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Seidman heads Special Libraries Association

By Neil J. Ross

Ruth Seidman, head librarian of the MIT Engineering and Science Libraries, has been appointed president-elect of the Special Libraries Association, a national organization of libraries with more than 12,500 individual members divided into 55 regional chapters.

This position will hopefully enable her to work more closely with leaders in information technology and allow MIT to be seen as part of that leadership, Seidman said. SLA, whose motto is "putting knowledge to work," gives librarians in specialized settings in the sciences and arts an opportunity to share new ideas about the handling of information.

Involved in the SLA since 1971, Seidman has had many opportunities to explore the organization and its potentials. From 1980 to 1981 she was president of the Boston regional chapter, and in 1986 she was program chair for the organization's national annual conference.

As part of her duties as president-elect, Seidman last week presented talks at several regional chapters of the SLA in North Carolina. Once a student member of SLA herself, Seidman also visited two student chapters of the association.

A librarian for over 20 years, Seidman did not start out in library work but majored in political science. As a graduate student she examined the Soviet Union in depth and it was only some years after obtaining her first master's degree that she took a master's in library science.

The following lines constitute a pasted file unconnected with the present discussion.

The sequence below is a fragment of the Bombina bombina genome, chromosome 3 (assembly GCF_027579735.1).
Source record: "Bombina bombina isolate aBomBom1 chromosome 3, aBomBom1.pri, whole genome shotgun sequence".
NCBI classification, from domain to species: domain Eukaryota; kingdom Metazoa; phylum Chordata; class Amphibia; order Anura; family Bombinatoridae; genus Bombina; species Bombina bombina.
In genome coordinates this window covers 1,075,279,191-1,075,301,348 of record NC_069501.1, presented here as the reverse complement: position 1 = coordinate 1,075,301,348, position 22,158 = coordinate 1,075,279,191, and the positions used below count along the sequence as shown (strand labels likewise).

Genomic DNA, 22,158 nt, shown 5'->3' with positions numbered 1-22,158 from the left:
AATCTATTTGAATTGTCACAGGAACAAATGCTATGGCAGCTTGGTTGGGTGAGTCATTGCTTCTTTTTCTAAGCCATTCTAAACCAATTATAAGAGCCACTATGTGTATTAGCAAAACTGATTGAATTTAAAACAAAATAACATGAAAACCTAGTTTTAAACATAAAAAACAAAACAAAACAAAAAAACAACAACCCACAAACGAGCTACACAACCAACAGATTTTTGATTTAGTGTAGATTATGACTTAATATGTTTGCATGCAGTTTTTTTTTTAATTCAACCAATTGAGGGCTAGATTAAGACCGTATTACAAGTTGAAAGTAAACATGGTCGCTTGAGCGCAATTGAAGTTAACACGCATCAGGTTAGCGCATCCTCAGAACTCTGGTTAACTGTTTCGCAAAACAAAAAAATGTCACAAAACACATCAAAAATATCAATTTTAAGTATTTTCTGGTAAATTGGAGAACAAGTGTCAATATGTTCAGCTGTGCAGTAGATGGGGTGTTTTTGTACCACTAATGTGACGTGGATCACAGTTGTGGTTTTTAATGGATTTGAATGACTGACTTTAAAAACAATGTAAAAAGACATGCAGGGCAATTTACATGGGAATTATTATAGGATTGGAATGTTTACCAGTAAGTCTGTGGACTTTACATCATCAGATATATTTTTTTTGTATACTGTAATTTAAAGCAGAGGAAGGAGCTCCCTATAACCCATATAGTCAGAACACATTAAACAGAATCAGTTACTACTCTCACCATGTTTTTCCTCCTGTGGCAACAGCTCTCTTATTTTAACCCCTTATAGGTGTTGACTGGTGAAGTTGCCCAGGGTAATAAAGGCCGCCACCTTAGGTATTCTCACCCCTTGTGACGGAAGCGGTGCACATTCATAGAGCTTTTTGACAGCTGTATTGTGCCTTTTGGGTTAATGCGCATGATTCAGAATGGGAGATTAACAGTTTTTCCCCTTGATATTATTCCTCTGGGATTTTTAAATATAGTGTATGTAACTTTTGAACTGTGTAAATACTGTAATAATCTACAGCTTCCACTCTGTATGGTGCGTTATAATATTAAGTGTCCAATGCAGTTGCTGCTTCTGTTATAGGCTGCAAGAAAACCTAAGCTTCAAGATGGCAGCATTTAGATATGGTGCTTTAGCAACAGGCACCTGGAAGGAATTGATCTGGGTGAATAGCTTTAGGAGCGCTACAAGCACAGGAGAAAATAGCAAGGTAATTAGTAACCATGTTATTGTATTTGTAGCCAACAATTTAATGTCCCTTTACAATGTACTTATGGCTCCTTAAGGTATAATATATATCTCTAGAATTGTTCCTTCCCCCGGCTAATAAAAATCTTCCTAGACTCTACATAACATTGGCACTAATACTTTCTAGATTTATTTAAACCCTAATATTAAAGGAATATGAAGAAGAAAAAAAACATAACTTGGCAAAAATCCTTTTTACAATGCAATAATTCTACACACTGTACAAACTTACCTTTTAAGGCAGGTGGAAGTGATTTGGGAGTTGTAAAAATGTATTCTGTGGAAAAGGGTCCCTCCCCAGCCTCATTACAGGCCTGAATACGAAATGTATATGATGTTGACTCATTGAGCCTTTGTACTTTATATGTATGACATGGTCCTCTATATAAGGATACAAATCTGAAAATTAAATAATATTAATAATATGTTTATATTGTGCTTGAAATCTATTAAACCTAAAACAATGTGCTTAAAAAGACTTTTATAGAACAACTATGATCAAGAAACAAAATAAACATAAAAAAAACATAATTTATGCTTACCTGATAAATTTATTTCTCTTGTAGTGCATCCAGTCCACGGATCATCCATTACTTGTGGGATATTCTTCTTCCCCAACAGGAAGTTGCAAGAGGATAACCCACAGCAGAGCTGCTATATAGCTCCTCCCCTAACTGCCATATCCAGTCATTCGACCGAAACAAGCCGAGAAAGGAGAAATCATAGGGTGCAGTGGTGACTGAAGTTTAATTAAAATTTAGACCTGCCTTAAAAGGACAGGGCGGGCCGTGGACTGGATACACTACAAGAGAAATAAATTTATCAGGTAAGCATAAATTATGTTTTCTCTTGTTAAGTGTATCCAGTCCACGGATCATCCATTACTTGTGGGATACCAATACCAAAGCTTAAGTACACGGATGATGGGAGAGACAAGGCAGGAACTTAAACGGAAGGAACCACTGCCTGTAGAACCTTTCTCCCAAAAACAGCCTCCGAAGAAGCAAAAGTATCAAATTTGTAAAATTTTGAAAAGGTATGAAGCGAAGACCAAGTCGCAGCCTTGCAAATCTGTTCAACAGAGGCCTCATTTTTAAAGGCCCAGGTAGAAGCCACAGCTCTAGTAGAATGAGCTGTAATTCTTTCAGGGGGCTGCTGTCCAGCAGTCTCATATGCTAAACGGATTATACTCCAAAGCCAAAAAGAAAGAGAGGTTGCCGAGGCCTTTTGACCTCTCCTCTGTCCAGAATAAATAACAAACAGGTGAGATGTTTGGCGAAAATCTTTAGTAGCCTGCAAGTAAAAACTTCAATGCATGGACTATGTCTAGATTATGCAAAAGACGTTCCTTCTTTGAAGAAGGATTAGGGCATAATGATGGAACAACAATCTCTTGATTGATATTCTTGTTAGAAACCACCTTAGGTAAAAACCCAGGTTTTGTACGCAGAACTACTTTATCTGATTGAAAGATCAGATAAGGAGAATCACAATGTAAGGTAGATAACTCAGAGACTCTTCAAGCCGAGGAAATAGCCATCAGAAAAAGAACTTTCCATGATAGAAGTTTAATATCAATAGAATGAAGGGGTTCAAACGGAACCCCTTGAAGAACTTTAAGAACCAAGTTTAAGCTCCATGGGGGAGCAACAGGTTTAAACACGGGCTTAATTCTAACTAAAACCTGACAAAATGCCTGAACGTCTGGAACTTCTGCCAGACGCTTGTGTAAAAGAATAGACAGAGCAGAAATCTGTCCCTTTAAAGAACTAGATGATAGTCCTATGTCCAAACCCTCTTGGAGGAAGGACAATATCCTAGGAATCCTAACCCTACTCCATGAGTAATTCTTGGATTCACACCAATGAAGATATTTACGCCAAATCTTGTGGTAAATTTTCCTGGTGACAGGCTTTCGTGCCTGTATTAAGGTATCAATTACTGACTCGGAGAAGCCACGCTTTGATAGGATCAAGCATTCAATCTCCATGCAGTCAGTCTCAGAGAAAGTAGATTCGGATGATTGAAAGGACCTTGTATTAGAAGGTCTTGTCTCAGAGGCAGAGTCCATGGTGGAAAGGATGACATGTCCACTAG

While she has interests in the computerization of libraries and the impact of technology on the libraries of the future, Seidman said that the most rewarding part of the job was developing staff -- finding out what their skills are and developing those skills. "The most enjoyable part is when I meet people who worked for me and find they are running a library, or I see they have published an article," she added.

The science and engineering libraries account for over half of the one million printed volumes in MIT libraries to which 32,911 registered library users have borrowing rights. A ranking of 100 university libraries conducted earlier this year by the Association of Research Libraries placed MIT in a tie for 47th place.